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Schaumburg County (Germany)

Landkreis Schaumburg, Lower Saxony

Last modified: 2019-12-28 by klaus-michael schneider
Keywords: schaumburg | grafschaft schaumburg | schaumburg-lippe | nettle leaf | rose(red) |
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[Schaumburg County flag] 3:5 image by Jörg Majewski, 7 Jan 2008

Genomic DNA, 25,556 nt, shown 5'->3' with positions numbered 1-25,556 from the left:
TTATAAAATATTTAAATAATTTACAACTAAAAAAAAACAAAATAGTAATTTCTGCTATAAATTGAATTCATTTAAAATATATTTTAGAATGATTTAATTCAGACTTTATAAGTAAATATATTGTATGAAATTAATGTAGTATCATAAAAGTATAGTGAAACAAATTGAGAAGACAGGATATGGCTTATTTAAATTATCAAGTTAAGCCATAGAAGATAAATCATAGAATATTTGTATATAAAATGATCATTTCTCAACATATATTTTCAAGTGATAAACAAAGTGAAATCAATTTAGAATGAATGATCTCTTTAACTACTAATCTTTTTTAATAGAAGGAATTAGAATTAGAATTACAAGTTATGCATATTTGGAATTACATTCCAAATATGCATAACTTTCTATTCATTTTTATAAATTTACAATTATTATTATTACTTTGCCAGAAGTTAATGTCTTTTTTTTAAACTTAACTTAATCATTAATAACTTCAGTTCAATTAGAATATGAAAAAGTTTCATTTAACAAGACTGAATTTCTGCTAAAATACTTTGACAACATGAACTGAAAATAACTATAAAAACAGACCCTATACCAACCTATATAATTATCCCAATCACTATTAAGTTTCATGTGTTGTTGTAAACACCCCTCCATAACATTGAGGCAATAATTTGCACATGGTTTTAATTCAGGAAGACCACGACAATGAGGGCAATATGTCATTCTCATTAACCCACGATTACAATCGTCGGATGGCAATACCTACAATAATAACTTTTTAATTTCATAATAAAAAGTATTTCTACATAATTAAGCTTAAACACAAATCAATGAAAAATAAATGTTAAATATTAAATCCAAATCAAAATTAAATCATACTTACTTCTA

See also: Brief History Count Otto V of Holstein-Schaumburg died mysteriously after a wassail on 15 November 1640. He had been the last of the male line of the Schaumburg kin and his death caused a seven-years inheritance battle. Philipp I , Count in Lippe-Alverdissen was the youngest son of Count Simon VI of Lippe and his 2nd consort Countess Elisabeth of Holstein-Schaumburg and married to a princess of Hesse-Kassel. After the death of his father in 1613 he gained as an apanage the subcounties of Lipperode and Alverdissen. In 1646 he inherited from his sister Countess Elisabeth of Holstein-Schaumburg, the mother of Count Otto V of Schaumburg a portion of the County of Schaumburg incl. the subcounties of Stadthagen, Bückeburg, Ahrensburg and Hagenburg. On 19 July 1647 in Münster a treaty was effected between him and Amelia Elisabeth Landgravess of Hesse-Kassel, in which the county of Schaumburg was parted between Lippe-Alverdissen and Hesse-Kassel. But the portion of Lippe, being the northern part of the former territory, remained within the fief-community (Lehnsverband) of Hesse. The portion of Lippe since then had the name Schaumburg-Lippe. The part of Hesse since then kept the name County of Schaumburg (German: Grafschaft Schaumburg). Rinteln University, the Weser River Toll and the coal mines in the area remained a common property of both parts. The portion of Lippe was upgraded in 1807 to a principality. On 1 january 1822 the southern portion, belonging to Hesse-Kassel, became a county within the province of Lower Hesse (Niederhessen), having only administrate power but loosing the jurisdiction to special authorities in Rinteln, Obernkirchen, Oldendorf and Rodenberg. On 1 February 1849 a reform became valid. The four provinces were dissolved and replaced by nine smaller districts (German: Bezirke). Schaumburg became a district. The old structures were however restored in 1851. After the annexation by Prussia in 1866 the portion of Hesse was incorporated as Rinteln County, bur renamed in 1905 to Grafschaft Schaumburg. In 1932 the district became a part of the Prussian province of Hannover. Rinteln remained the seat of the district. The exclave of Schöttlingen in 1955 was transferred to Schaumburg-Lippe County. As a compensation the municipalities of Beeke and Rösehöfe became a part of Grafschaft Schaumburg County. On 1 January 1973 the municipality of Hemeringen became a part of the county and was incorporated into the City of Hessisch Oldendorf. On 1 January further straightenings had been made. Eight municipalities were transferred from Grafschaft Schaumburg to the counties of Hannover, Schaumburg-Lippe. Another four municipalities were transferred from the dissolved Springe County to Grafschaft Schaumburg. Two other municipalities were transferred from Schaumburg-Lippe to Grafschaft Schaumburg. By further mergers the number of municipalities was reduced from 88 in 1972 to 17 in 1977, among those the five cities of Hessisch Oldendorf, Obernkirchen, Rinteln, Rodenberg and Sachsenhagen. Due to the administrative changes on 1 August 1977 the biggest part of grafschaft Schaumburg merged with Schaumburg-Lippe, forming the new Schaumburg County, which now nearly had ist complete historical terrtory. The city of Hessisch Oldendorf however became a part of Hameln-Pyrmont County. Sources: https://de.wikipedia.org/wiki/Landkreis_Grafschaft_Schaumburg https://de.wikipedia.org/wiki/Philipp_I._(Schaumburg-Lippe)